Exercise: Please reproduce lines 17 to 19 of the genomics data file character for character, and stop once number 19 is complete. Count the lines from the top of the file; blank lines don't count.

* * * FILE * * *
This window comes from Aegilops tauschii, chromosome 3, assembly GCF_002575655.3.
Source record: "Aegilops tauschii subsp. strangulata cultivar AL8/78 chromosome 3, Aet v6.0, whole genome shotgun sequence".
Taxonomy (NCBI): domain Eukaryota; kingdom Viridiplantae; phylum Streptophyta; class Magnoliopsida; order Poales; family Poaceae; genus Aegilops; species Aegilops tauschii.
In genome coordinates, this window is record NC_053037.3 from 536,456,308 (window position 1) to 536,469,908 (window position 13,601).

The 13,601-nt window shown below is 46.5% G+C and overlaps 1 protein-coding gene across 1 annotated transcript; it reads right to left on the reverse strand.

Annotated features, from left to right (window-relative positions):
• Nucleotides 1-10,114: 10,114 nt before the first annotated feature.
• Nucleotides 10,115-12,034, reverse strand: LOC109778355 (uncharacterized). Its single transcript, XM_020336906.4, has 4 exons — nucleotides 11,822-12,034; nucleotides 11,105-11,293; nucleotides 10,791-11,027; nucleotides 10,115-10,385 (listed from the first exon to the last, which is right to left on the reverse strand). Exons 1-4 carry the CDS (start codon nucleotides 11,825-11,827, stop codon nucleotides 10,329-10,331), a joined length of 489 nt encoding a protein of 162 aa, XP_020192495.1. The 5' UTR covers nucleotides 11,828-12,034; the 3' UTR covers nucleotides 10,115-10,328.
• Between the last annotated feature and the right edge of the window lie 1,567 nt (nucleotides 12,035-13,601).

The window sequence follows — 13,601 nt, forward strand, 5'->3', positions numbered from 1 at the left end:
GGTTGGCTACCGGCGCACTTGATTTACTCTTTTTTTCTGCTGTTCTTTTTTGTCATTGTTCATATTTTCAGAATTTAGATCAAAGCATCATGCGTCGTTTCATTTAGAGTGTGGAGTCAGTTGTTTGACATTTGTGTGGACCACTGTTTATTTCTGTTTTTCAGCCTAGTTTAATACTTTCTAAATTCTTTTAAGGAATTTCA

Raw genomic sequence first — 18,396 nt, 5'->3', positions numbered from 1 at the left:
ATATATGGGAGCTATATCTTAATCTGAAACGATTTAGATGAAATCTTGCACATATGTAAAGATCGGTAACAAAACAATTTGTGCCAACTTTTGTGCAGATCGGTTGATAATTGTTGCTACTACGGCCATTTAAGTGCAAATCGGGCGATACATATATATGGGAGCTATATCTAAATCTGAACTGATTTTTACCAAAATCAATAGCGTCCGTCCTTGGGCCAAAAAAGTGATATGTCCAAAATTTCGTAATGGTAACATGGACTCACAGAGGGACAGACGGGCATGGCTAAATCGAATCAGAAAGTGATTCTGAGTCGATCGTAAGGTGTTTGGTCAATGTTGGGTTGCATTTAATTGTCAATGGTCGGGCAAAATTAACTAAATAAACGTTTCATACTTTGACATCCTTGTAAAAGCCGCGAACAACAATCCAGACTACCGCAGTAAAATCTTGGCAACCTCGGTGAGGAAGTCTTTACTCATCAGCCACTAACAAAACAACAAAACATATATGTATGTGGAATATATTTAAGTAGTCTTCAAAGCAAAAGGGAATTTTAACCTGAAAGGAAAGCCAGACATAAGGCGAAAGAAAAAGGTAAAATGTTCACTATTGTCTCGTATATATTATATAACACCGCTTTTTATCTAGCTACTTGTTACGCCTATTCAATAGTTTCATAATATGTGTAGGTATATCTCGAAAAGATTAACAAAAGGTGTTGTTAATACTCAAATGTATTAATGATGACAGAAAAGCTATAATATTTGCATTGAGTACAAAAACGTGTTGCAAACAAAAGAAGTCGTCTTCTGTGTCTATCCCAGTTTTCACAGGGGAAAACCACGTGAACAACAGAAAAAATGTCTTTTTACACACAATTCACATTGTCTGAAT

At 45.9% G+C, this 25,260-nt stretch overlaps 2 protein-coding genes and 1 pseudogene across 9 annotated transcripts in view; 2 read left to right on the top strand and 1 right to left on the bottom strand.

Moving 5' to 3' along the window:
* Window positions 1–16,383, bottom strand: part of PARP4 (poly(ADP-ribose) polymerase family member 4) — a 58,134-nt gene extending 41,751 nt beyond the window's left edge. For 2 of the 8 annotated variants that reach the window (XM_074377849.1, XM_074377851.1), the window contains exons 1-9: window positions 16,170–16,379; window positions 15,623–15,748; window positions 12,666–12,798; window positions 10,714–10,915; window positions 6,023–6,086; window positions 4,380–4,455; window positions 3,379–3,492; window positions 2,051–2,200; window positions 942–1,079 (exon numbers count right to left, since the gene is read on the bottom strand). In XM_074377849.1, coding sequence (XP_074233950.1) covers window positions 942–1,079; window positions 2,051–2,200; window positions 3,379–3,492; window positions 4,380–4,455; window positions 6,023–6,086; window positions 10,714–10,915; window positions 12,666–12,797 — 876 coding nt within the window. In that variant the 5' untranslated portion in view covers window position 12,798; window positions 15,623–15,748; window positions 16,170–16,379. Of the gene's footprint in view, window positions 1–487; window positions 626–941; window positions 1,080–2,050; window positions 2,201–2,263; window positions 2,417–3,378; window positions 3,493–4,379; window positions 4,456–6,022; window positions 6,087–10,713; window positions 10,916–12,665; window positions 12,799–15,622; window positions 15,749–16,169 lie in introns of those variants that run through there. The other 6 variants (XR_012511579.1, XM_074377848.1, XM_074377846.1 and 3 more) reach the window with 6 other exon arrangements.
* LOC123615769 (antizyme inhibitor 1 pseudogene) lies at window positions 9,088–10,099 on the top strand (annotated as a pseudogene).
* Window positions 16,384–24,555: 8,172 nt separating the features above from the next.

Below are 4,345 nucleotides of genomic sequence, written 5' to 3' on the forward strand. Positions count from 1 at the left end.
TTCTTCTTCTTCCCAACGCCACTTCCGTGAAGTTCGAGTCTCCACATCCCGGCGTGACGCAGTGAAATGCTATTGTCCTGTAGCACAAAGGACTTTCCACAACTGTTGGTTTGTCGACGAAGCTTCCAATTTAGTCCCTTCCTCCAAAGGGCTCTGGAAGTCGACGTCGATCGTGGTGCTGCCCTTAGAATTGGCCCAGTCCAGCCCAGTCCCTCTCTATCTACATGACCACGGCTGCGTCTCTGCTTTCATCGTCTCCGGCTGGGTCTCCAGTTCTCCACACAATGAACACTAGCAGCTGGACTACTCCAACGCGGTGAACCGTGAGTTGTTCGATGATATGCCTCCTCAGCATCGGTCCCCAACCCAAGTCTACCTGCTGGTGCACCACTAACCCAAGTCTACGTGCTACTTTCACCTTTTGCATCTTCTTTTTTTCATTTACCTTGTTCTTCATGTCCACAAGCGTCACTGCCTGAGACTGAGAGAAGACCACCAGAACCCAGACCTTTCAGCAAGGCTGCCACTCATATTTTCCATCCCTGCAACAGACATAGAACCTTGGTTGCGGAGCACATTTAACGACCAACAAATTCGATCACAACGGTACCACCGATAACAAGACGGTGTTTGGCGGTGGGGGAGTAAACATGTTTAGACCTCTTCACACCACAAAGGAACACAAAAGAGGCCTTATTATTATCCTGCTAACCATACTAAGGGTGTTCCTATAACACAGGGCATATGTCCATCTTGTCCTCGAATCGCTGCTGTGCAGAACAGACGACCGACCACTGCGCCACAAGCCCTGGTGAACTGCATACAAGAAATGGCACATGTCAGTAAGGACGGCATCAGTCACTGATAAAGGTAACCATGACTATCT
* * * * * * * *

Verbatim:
* LOC123615769 (antizyme inhibitor 1 pseudogene) lies at window positions 9,088–10,099 on the top strand (annotated as a pseudogene).
* Window positions 16,384–24,555: 8,172 nt separating the features above from the next.

Below are 4,345 nucleotides of genomic sequence, written 5' to 3' on the forward strand. Positions count from 1 at the left end.